"I think, more than a song, you should remember ... what he did to break down barriers. There are only a handful of artists that have broken down barriers between all the musical genres, and I think that's how he should be remembered. I think he just has to be understood for the body of work he's going to leave us — and I'm talking beyond just what we call traditional rock 'n' roll and funk and everything else. I think he's got things that are in the vaults at Paisley Park that we will be unpacking for years to come, and we will be amazed." — Owen Husney, Prince's first manager, who brokered his deal with Warner Bros. Records when the artist was just 18.

"'Eligible bachelor seeks the most beautiful girl in the world to spend the holidays with,' the ad reads ... A spokesman said the 33-year-old performer and songwriter was not holding a competition and his motives would be revealed later. Already this year, Prince has caused some giggles in the recording industry by saying he was changing his name to an unpronounceable symbol and also was retiring." — Reuters story, Dec. 11, 1993, on advertisements Prince placed in newspapers around the world.

"Tipper Gore had it so wrong. Of all the music, all the forms of sexuality that might have been on offer to the youth in 1984, "Darling Nikki" was first-rate. Female autonomy, mind-blowing, consensual, victimless perversion, and a dirty little Prince who wants to grind grind grind grind grind grind grind grind grind grind. Did Tipper ever listen to that strange hymn at the end of "Darling Nikki"? You have to play it backward—hallmark, in other realms, of the Satanic. My sister and I played it. We knew what it said. Do you know? It says, The Lord's coming, Prince is coming. And somehow, with his help, we learned how to come, too." — Author and MacArthur Fellowship recipient Maggie Nelson, recalling her own sexual development and how "Darling Nikki" spurred Tipper Gore to found the Parents Music Resource Center, which resulted in parental warnings being placed on album covers.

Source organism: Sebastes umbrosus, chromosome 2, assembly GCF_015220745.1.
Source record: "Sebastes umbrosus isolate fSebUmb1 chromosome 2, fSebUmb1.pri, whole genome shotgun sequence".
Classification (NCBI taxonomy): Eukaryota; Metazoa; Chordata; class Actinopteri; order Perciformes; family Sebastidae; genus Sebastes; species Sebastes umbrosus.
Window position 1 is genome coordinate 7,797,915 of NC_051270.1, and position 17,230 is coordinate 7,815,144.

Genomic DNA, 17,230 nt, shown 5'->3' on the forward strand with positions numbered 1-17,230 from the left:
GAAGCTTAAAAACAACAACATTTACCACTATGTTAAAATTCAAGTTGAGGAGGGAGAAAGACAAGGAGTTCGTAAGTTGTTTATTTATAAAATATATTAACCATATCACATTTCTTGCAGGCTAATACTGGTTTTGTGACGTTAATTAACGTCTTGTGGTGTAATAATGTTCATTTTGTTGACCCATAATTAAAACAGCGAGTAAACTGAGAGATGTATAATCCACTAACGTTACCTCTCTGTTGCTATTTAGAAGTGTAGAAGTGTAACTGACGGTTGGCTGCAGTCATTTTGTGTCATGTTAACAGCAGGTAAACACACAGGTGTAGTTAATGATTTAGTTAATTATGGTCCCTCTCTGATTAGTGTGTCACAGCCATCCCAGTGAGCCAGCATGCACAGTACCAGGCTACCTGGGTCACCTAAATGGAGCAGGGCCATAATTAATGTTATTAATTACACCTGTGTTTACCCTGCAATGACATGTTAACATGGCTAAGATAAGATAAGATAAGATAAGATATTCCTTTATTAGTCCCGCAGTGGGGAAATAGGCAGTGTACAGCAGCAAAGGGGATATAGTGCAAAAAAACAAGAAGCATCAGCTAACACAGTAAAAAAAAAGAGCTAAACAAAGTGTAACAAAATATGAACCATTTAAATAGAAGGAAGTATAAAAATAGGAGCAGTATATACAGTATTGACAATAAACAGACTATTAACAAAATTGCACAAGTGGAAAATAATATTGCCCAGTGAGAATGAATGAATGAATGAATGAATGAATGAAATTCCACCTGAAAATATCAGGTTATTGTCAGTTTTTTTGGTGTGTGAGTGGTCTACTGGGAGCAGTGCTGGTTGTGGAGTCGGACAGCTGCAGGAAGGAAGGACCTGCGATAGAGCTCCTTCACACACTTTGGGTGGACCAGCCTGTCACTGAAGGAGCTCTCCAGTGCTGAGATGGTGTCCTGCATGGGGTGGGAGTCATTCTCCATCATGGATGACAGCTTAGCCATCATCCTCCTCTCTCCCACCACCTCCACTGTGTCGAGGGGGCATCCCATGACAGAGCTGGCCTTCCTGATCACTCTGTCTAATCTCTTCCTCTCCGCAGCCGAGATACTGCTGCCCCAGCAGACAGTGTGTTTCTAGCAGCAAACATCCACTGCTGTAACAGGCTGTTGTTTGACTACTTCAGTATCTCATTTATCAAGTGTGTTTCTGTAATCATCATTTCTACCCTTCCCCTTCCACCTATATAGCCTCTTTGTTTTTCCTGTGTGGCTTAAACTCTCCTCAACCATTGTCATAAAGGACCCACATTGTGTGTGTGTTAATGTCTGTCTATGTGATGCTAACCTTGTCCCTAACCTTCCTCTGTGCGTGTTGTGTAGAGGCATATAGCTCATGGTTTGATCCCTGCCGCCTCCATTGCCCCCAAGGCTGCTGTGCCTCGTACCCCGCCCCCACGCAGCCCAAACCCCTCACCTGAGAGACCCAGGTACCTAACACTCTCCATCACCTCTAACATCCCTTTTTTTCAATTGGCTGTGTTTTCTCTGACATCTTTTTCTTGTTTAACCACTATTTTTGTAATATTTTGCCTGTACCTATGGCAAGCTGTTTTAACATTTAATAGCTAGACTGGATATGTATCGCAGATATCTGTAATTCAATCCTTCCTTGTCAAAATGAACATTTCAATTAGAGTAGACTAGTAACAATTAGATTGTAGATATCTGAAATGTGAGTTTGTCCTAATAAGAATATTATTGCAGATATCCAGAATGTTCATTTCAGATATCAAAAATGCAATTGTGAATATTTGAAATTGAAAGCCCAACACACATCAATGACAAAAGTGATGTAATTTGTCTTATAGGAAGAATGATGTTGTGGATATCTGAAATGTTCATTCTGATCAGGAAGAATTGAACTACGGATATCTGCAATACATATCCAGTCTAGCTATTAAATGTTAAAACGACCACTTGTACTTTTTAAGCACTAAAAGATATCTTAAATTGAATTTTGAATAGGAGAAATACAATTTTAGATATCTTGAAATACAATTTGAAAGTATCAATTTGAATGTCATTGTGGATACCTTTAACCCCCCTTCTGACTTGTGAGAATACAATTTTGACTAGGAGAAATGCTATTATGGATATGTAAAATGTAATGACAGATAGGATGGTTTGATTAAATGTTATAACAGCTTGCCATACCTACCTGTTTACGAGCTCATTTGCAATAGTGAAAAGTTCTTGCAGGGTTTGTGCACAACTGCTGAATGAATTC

"A man in complete control of his work from writer and musician to producer and director. He was such an inspiration. Playful and mind-blowingly gifted. He was the most inventive and extraordinary live act I've seen. The world has lost someone truly magical." — Kate Bush, whose song "Why Should I Love You" featured guest vocals from Prince.

"'Hey, how you doing? My name is Andre.' 'My name's Prince.' We start talking. I was a pretty aggressive kid, so I was like, 'What do you do, what are you into?' He says, 'I play music.' 'Wow, so do I.' He asks, 'What do you play?' I say, 'I play horns, guitar and bass.' He says, 'I play piano and guitar.' We hit it off. He seemed to be really passionate and I was very passionate. I started talking about how I'm going to be this. And he's yeah, me too. Next thing you know we became best friends. — André Cymone remembers meeting Prince, who later lived with him and his mother in Minneapolis.